Pakistan condemns India's campaign of 'harassment and intimidation' of media in occupied Kashmir: FO

03 May 2020

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Foreign Office spokesperson Aisha Farooqui. — Photo courtesy Radio Pakistan/File
Foreign Office spokesperson Aisha Farooqui. — Photo courtesy Radio Pakistan/File

The Foreign Office (FO) on Sunday condemned India's repression of the media in occupied Kashmir and called for an end to the "campaign of harassment and intimidation".

In a statement issued on World Press Freedom Day, FO spokesperson Aisha Farooqui said: "We express solidarity with the journalist fraternity in Indian occupied Jammu and Kashmir, which continues to face a relentless campaign of harassment and intimidation.

"While saluting their exceptional courage, we also honour the sacrifice of those Kashmiri journalists who have laid down their lives in the line of duty. The latest among those martyrs was Shujaat Bukhari in June 2018."

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The FO spokesperson also expressed appreciation for the work journalists in the occupied valley are doing.

"It is commendable that Kashmiri journalists continue to work with conviction and professionalism, despite the heavy handedness of Indian occupation forces acting with impunity under the draconian Public Safety Act, the Armed Forces Special Powers Act, and Unlawful Activities Prevention Act.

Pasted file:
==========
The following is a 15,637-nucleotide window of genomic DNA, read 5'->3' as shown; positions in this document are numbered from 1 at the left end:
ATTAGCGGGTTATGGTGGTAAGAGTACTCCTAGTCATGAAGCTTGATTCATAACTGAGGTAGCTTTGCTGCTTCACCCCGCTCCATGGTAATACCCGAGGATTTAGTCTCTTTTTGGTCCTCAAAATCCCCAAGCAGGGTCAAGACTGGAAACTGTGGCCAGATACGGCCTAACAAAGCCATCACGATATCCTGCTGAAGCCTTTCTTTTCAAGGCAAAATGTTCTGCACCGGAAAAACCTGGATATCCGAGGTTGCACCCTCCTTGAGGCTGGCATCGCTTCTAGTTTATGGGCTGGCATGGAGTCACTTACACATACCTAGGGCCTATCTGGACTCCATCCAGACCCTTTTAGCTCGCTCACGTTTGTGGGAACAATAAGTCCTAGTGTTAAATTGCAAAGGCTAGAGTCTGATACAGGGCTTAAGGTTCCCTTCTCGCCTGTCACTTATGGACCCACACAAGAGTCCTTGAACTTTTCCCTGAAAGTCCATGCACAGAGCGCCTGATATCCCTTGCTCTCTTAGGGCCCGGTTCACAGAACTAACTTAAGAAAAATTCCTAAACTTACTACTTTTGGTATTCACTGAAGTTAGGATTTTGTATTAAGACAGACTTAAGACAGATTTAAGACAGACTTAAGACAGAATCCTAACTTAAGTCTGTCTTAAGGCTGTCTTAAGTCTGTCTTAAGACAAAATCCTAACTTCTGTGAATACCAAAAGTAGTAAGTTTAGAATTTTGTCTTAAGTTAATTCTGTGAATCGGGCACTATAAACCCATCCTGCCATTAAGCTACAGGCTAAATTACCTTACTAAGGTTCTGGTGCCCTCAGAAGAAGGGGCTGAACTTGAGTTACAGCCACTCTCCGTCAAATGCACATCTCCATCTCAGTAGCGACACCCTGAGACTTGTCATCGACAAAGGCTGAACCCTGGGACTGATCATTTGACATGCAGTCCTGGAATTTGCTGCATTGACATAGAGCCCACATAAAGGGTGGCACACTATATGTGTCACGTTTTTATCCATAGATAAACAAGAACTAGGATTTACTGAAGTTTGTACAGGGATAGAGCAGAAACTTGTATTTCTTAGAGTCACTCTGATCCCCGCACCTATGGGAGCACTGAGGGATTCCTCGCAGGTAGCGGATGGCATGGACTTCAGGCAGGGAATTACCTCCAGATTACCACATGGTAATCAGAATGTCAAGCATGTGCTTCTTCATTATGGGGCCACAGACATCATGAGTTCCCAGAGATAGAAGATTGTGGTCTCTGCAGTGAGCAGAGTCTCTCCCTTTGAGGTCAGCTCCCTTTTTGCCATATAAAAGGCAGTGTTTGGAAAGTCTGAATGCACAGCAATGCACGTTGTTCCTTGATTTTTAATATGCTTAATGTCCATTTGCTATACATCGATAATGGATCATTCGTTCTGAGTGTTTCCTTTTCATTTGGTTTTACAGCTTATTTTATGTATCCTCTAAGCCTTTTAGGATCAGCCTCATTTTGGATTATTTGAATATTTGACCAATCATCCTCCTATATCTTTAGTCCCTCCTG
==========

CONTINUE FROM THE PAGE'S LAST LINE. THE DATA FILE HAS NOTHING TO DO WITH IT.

"Global media watchdogs, Indian and international human rights groups, and civil society organisations have expressed deep concerns over unprecedented restrictions imposed on the media, the widespread intimidation of Kashmiri journalists, and the precarious state of their work environment," she said.

The statement added: "It is clear that the RSS-inspired Bharatiya Janata Party government is motivated by the sole objective of hiding its blatant human rights violations in occupied Kashmir and is bent on muzzling independent voices of the media and journalists."

According to the spokesperson, the situation has become increasingly alarming since India's "illegal and unilateral" actions on August 5, 2019, when it revoked the region's special autonomy through a presidential decree.

The FO called upon India to lift all communication restrictions in occupied Kashmir, withdraw "frivolous cases" against Kashmiri journalists and restore the fundamental freedom of the people of the occupied valley.

In June 2018, Bukhari — a veteran Kashmiri journalist — was shot dead in Srina­gar.

He was attacked when he had stepped out of his office and was hit by multiple bullets at close range. A security guard on his protection detail was also shot dead while another was injured.

On April 20, police in occupied Kashmir said they were investigating two journalists for allegedly spreading “fake news".

Kashmir police chief Vijay Kumar had said freelance photojournalist Masrat Zehra, a contributor to various international publications, had been booked under Unlawful Activities (Prevention) Act for her “anti-national” posts on Facebook and other social media.

Kumar had also said Pirzada Ashiq, a journalist working with the Hindu, had been summoned for publicising fake news in the newspaper about a gun battle in which two Kashmiris were killed.